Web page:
The Democratic party moved a lot closer to choosing its nominee tonight.
Former secretary of state Hillary Clinton has won at least three of the five states where Democrats voted on Tuesday, with victories in Florida, Ohio and North Carolina.
She also held leads over Sen. Bernie Sanders (Vt.) in early returns from the two other states, Missouri and Illinois. Clinton’s staff said they expected to increase their lead in the race for Democratic convention delegates by about 300 — requiring Sanders to stage a near-miraculous comeback in the coming states.
“We are moving closer to securing the Democratic party nomination and winning this election in November,” Clinton told supporters in West Palm Beach, Fla. Sounding hoarse, she seemed to be offering an olive branch to Sanders — who, so far, has shown little inclination to get out of a race that has given him an unprecedented national following. “I want to congratulate Senator Sanders for the vigorous campaign he’s waging,” Clinton said, giving it a try anyway. She has now won 15 states, as compared with nine wins for Sanders.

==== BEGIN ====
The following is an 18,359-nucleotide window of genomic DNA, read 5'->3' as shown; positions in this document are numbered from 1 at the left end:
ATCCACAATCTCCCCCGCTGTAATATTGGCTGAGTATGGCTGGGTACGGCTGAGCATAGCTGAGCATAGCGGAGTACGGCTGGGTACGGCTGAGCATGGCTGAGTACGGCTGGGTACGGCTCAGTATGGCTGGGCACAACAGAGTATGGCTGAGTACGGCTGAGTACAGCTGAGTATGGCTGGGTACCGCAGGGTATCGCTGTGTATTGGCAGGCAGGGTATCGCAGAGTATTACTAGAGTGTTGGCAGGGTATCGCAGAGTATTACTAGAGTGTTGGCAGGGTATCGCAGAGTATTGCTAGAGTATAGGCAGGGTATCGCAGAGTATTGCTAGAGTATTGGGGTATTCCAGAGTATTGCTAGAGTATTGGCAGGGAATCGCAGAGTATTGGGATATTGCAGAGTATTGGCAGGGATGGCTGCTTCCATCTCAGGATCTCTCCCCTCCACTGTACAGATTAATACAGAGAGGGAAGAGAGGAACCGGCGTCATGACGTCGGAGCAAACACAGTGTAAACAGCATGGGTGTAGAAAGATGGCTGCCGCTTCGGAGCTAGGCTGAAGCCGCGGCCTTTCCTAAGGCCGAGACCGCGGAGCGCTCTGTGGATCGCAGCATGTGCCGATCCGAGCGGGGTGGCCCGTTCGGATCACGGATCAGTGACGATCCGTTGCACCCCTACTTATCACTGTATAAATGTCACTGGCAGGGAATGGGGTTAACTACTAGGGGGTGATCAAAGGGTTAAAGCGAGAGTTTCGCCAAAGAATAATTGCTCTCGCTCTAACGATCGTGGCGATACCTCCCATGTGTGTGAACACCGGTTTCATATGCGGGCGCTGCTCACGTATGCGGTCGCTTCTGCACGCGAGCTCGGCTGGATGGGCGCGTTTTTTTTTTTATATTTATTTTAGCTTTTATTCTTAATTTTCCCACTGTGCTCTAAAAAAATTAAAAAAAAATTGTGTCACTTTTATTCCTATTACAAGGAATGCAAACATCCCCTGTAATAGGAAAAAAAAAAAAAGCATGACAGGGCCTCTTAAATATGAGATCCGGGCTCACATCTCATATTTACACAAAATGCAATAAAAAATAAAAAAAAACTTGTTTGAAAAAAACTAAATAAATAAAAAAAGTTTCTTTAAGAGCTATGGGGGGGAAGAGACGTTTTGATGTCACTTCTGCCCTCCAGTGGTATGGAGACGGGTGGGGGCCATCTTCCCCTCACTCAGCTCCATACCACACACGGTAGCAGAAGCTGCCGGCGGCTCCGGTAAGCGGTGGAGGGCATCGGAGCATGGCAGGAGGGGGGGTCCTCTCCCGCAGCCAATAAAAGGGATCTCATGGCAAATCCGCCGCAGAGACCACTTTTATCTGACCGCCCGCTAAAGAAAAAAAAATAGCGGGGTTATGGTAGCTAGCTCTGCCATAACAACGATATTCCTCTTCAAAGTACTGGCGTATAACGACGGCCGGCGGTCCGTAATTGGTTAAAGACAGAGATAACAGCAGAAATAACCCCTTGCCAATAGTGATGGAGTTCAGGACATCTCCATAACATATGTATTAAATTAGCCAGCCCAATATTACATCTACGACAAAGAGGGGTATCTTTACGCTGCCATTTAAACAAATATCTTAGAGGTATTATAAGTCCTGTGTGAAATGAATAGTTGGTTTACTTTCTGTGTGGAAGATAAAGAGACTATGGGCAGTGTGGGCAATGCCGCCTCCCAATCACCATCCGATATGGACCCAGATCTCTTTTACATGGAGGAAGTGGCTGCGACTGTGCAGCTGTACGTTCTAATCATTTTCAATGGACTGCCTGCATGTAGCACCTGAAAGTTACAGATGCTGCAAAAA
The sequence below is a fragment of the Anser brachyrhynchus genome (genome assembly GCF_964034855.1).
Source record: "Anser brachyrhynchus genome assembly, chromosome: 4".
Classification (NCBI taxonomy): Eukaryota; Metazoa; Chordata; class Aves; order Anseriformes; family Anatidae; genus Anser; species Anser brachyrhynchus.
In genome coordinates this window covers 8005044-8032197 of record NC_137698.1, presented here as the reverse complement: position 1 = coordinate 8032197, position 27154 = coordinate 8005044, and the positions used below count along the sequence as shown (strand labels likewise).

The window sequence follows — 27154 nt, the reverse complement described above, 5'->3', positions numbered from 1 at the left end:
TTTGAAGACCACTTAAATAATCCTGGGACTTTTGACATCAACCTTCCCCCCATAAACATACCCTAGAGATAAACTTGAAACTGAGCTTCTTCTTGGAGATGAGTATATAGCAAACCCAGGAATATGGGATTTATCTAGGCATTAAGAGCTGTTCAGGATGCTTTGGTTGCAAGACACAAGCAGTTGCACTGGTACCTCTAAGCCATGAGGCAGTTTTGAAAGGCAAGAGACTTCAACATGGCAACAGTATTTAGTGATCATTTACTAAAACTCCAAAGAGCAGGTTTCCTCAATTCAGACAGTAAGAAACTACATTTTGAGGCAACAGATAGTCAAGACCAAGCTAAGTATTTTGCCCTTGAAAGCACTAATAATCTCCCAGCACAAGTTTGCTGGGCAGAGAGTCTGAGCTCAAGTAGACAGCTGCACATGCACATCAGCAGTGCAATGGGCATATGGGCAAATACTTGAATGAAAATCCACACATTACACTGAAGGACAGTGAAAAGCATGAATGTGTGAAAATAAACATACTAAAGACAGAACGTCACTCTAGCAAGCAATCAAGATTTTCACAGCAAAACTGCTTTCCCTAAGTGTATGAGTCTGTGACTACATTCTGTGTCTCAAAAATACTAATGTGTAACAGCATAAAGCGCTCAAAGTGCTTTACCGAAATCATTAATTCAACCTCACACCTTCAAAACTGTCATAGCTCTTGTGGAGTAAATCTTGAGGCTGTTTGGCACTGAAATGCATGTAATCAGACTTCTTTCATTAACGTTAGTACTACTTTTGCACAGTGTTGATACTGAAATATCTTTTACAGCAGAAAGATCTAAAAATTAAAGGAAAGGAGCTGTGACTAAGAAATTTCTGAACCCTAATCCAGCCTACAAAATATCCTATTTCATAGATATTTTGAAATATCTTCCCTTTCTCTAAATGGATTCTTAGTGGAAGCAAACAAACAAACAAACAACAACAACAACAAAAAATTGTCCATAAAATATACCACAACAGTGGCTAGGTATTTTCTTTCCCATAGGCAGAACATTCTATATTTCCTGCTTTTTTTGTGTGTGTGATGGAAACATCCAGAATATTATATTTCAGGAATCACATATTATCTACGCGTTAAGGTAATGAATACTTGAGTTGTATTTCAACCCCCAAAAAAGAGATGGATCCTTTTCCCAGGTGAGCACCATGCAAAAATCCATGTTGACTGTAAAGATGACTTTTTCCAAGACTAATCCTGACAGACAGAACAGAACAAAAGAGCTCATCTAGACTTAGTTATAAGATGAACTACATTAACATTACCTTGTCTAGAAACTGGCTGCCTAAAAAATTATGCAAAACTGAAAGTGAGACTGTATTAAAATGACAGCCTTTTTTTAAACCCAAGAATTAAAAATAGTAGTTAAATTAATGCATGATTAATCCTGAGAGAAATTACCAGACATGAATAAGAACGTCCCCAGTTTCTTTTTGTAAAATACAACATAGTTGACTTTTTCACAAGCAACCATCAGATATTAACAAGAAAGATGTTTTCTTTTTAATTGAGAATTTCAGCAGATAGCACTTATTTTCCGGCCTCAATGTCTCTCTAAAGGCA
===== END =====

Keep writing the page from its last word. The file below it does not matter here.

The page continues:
In early exit polls reported by ABC News, Democratic primary voters had a split view of the two candidates: they tended to see Clinton as far more electable — but see Sanders as more honest. By a roughly 2 to 1 margin, Democratic voters said Clinton had a better chance than Sanders of beating Trump in a general election matchup across Ohio, North Carolina, Florida, Illinois and Missouri.
But roughly 8 in 10 said Sanders was honest and trustworthy, compared with about 6 in 10 for Clinton. Sanders has dominated among honesty-focused voters all year while Clinton has won those focused on electability by a wide margin.
According to those same early exit polls reported, large majorities of Democrats in Tuesday’s primaries would be satisfied with either Clinton or Sanders winning the Democratic nomination. At least 7 in 10 voters across primary voting states would be satisfied with each candidate becoming the party’s nominee, with slightly more satisfied with Clinton than Sanders.
(c) 2016 The Washington Post